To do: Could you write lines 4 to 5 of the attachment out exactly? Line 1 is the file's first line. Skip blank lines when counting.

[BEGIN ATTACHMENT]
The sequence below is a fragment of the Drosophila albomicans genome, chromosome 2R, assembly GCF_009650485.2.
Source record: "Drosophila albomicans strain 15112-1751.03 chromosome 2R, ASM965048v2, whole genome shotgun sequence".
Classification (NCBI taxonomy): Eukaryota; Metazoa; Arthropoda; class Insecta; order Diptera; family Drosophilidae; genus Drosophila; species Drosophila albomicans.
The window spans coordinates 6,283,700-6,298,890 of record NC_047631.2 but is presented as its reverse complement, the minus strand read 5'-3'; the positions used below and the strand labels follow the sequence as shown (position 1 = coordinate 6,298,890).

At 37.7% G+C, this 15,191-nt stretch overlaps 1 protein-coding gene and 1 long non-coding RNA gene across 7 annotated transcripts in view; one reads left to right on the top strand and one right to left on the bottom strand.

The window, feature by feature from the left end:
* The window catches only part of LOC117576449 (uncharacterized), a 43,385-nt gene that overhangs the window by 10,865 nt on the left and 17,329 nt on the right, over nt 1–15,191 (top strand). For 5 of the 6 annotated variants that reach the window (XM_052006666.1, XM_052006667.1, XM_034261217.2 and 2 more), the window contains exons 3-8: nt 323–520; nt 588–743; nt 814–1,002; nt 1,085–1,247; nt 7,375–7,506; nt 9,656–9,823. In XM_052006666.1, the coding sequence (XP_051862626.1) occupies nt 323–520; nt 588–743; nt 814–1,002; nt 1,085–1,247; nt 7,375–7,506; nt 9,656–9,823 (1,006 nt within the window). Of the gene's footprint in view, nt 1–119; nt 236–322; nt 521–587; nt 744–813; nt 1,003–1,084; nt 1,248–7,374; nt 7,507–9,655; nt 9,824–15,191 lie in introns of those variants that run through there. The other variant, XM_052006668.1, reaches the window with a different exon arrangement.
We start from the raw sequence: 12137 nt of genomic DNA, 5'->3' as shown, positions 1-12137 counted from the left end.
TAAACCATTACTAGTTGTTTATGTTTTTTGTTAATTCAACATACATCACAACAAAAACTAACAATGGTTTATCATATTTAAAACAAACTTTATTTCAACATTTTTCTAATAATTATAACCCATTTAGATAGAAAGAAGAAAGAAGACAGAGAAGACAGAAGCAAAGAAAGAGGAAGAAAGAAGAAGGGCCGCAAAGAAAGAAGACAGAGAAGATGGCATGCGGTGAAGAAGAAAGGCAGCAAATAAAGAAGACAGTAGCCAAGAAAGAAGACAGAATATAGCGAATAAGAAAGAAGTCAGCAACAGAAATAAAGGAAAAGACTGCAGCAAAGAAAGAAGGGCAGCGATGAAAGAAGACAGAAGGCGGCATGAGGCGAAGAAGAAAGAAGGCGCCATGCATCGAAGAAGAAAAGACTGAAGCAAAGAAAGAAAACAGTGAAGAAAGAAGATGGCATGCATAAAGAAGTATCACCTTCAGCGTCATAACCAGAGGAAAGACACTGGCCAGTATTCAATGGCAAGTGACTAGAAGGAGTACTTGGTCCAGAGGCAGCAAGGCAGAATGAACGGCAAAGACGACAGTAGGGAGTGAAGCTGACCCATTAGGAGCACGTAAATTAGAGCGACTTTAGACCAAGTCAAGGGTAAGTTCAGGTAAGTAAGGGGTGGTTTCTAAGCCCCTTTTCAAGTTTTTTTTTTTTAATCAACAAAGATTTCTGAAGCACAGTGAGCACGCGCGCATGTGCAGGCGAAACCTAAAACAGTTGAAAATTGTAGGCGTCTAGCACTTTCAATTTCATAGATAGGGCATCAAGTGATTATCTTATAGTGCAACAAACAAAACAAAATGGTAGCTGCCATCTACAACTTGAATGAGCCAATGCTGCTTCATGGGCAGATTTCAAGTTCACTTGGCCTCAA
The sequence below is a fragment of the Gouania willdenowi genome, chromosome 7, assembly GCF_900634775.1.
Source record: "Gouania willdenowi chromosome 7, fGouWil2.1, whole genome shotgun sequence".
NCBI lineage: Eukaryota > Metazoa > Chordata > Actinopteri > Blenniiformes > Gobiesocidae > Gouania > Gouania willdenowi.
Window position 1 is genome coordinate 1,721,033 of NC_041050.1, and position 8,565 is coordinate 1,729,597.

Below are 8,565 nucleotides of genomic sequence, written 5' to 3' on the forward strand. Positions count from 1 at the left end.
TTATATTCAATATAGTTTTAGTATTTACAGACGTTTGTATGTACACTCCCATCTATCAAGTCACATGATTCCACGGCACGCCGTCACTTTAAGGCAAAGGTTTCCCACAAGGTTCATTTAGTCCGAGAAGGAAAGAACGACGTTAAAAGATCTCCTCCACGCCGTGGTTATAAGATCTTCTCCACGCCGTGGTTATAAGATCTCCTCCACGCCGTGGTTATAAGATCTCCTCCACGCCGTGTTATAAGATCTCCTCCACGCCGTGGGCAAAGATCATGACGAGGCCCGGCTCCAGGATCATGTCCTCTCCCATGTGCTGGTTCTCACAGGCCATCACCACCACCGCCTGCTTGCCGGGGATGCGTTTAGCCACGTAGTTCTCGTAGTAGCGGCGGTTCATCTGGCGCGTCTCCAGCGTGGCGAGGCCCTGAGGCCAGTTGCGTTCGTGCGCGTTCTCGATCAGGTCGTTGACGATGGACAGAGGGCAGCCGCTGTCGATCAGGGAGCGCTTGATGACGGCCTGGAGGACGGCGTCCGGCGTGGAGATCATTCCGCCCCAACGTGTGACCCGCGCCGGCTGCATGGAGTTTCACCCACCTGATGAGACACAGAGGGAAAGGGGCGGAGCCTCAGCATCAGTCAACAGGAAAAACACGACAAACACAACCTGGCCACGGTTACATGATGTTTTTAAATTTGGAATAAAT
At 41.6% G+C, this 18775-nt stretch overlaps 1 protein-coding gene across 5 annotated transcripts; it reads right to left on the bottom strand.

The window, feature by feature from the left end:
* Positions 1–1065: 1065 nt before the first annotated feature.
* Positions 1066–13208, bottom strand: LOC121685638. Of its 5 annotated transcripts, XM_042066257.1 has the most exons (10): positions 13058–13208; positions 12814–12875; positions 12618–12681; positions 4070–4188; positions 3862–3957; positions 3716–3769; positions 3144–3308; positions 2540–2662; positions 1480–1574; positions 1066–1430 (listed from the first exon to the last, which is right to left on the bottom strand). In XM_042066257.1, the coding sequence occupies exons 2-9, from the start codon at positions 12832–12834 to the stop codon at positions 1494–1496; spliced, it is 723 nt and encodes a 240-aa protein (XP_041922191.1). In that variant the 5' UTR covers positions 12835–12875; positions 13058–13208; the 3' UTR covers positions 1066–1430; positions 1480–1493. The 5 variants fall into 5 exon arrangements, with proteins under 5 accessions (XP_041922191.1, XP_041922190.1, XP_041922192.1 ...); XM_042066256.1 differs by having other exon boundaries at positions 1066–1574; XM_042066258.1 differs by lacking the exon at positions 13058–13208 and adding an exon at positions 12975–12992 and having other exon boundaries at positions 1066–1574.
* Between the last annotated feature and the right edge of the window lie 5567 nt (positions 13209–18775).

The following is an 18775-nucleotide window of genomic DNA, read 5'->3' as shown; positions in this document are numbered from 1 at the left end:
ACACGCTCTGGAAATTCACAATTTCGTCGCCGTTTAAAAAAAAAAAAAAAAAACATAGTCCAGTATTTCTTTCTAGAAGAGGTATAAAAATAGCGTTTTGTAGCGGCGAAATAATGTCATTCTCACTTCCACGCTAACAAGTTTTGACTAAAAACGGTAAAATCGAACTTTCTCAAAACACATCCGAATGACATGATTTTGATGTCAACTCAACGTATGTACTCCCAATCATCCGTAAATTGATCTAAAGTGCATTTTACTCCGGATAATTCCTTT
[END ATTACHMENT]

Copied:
The window spans coordinates 6,283,700-6,298,890 of record NC_047631.2 but is presented as its reverse complement, the minus strand read 5'-3'; the positions used below and the strand labels follow the sequence as shown (position 1 = coordinate 6,298,890).

At 37.7% G+C, this 15,191-nt stretch overlaps 1 protein-coding gene and 1 long non-coding RNA gene across 7 annotated transcripts in view; one reads left to right on the top strand and one right to left on the bottom strand.